Richard Dünser — der zeiten spindel I (时代主轴)
Richard Dünser, der zeiten spindel I (时代主轴)
Richard Dünser, der zeiten spindel I (时代主轴)

Der zeiten spindel I (2016) refers, amongst other motifs, to the poem De Profundis by Charles Baudelaire in the adaptation by Stefan George, as well as to the pictures The Returning Hunters by Pieter Brueghel, Dark Landscape with Rainbow by Caspar David Friedrich, and the opening of the novella Lenz by Georg Büchner.

This leads to the following formal arrangement:
The Returning Hunters I

The House with the Burning Chimney
The Far Mountains
The Chase (Memories I)

De Profundis

The Chase (Memories II)

Dark Landscape with Rainbow

The Returning Hunters II

Pictorial details – the returning hunters, the house with the lit fireplace in the middle ground, the mountains in the distance, associations triggered by the images – and speculative memories of events that are not portrayed in the painting (Hunt I and II) are here transformed into musical metaphors, images, moods and “landscapes” which form part of the dramaturgy of the musical whole. Together with the central poem De Profundis by Charles Baudelaire, the language of which is transformed into instrumental music, the instruments turn into imaginary singing voices. This is followed by the painting Landscape with Rainbow, which generates spaces in “chiaroscuro” by means of spectral sounds and a radical cessation of movement, setting up the devastating atmosphere of the opening of Büchner’s Lenz, where the tragic hero wanders through a winter landscape without, however, at heart being able to move forward at all, being caught up in a spiritual condition marked by profound injuries and destruction; before the hunters return, albeit in variations, forming a large bracket which leads back to the beginning.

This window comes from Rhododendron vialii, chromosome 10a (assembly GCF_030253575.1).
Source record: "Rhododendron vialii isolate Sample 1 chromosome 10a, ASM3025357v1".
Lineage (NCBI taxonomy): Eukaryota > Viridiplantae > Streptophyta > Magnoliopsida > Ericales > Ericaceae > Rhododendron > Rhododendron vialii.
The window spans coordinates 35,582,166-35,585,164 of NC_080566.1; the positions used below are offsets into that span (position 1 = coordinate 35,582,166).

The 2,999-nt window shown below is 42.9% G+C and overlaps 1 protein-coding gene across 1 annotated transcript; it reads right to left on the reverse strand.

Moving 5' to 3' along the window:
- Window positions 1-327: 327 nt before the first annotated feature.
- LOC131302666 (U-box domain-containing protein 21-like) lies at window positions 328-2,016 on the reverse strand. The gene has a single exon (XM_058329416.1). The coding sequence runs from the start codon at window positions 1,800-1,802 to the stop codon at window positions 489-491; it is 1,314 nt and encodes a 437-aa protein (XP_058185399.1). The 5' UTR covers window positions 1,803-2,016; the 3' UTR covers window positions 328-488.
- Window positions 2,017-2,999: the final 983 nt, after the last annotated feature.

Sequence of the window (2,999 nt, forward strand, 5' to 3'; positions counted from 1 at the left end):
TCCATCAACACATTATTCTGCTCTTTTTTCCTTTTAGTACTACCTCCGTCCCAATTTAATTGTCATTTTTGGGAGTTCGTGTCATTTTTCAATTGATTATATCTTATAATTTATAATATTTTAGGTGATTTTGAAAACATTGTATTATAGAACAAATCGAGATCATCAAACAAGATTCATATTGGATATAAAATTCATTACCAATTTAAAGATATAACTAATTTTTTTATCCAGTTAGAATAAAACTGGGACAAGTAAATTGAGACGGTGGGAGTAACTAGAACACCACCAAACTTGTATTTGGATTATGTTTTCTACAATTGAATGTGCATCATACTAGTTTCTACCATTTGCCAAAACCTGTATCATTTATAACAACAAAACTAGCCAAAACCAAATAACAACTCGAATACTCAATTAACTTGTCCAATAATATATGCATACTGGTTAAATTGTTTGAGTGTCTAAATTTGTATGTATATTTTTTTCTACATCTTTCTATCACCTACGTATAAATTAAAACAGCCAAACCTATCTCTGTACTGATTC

An important further colour in this work, which is so deeply informed by the occident, is provided by the Chinese instruments erhu and pipa who – as in a vision from a great distance – lend the piece added perspective and dimension.
(Richard Dünser, 2016)